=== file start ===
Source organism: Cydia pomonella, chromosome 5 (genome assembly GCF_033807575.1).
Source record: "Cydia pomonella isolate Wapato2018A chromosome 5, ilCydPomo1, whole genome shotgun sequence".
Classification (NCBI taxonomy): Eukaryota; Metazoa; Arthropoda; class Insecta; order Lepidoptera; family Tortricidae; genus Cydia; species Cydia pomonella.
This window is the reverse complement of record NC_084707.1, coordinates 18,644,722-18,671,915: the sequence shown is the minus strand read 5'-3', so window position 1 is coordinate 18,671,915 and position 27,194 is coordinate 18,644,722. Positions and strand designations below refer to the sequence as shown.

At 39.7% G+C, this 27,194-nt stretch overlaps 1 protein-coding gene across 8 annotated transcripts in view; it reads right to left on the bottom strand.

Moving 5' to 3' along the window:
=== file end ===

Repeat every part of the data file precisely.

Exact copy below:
Source organism: Cydia pomonella, chromosome 5 (genome assembly GCF_033807575.1).
Source record: "Cydia pomonella isolate Wapato2018A chromosome 5, ilCydPomo1, whole genome shotgun sequence".
Classification (NCBI taxonomy): Eukaryota; Metazoa; Arthropoda; class Insecta; order Lepidoptera; family Tortricidae; genus Cydia; species Cydia pomonella.
This window is the reverse complement of record NC_084707.1, coordinates 18,644,722-18,671,915: the sequence shown is the minus strand read 5'-3', so window position 1 is coordinate 18,671,915 and position 27,194 is coordinate 18,644,722. Positions and strand designations below refer to the sequence as shown.

At 39.7% G+C, this 27,194-nt stretch overlaps 1 protein-coding gene across 8 annotated transcripts in view; it reads right to left on the bottom strand.

Moving 5' to 3' along the window: